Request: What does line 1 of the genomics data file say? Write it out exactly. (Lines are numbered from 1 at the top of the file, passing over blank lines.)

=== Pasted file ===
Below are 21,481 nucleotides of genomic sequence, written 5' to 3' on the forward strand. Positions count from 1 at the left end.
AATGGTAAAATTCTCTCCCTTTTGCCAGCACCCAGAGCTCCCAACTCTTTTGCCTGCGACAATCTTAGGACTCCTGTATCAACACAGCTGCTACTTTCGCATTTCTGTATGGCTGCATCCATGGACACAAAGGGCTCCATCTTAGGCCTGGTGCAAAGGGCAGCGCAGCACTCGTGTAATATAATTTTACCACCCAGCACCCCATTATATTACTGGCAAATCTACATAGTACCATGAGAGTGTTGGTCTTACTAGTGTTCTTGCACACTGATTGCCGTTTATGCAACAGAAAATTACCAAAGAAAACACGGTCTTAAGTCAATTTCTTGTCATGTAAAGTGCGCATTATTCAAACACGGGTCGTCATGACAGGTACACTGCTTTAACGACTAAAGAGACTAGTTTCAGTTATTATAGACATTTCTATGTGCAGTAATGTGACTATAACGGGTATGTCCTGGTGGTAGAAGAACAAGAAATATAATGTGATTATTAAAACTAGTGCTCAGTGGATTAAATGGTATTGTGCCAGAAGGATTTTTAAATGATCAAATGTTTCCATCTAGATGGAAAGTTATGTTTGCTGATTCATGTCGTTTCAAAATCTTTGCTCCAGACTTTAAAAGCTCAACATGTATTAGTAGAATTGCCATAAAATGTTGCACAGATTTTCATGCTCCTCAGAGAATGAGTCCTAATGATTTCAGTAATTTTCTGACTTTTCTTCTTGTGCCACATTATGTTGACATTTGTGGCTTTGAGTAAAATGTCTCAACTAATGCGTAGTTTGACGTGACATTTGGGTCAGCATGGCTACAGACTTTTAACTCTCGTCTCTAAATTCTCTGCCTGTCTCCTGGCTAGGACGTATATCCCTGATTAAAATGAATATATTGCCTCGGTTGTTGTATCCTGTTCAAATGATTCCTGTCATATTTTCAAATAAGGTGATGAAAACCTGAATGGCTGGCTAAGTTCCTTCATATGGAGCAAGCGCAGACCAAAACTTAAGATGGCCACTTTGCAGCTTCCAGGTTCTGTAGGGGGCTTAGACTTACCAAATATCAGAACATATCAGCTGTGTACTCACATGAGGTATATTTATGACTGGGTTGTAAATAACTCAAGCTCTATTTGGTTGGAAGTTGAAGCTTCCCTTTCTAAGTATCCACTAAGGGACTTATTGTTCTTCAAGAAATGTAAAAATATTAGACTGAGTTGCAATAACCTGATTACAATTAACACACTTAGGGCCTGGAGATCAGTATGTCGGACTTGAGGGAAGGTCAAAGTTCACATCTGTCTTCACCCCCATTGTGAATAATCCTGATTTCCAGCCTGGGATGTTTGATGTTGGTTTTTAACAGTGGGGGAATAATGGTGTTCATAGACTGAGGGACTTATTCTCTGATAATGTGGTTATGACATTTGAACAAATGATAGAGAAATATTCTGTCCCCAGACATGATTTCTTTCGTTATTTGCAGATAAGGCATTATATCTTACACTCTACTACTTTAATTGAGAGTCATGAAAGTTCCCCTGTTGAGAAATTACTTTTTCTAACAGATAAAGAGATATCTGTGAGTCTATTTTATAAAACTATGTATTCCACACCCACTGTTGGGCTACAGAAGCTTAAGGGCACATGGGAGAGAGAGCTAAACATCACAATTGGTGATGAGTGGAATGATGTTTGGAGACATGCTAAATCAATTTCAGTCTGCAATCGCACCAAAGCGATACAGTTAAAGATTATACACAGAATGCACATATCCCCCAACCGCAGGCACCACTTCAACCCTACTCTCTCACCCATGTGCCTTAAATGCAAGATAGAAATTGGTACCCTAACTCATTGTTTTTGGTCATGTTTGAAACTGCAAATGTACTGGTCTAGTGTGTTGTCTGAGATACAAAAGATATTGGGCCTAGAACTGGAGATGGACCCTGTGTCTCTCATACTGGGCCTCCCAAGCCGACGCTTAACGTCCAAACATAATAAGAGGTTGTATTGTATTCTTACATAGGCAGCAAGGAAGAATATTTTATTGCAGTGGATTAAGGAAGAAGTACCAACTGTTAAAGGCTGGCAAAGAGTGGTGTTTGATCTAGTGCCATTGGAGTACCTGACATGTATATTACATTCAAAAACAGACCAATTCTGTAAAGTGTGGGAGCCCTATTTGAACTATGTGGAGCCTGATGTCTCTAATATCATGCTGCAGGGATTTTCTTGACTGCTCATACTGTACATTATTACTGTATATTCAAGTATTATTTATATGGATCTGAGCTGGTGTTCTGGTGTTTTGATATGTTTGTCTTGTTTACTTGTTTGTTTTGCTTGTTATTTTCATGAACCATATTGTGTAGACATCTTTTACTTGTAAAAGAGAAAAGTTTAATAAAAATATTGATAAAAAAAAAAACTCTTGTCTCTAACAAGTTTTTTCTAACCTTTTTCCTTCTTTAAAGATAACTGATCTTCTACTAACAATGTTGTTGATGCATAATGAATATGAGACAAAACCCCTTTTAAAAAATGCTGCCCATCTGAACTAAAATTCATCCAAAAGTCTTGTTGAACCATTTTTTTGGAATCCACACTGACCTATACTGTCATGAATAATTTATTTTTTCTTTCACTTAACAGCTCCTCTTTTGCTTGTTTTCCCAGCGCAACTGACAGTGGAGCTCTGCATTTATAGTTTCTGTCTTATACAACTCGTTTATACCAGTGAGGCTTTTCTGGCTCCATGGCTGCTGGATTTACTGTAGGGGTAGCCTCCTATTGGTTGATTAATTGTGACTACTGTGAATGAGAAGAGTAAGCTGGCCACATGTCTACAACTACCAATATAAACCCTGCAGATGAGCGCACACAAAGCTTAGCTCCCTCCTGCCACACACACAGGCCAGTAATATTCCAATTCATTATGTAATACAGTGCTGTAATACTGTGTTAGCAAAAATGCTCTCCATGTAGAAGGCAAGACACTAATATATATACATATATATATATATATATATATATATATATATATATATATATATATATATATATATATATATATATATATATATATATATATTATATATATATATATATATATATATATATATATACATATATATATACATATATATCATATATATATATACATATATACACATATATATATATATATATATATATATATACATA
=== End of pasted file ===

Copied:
Below are 21,481 nucleotides of genomic sequence, written 5' to 3' on the forward strand. Positions count from 1 at the left end.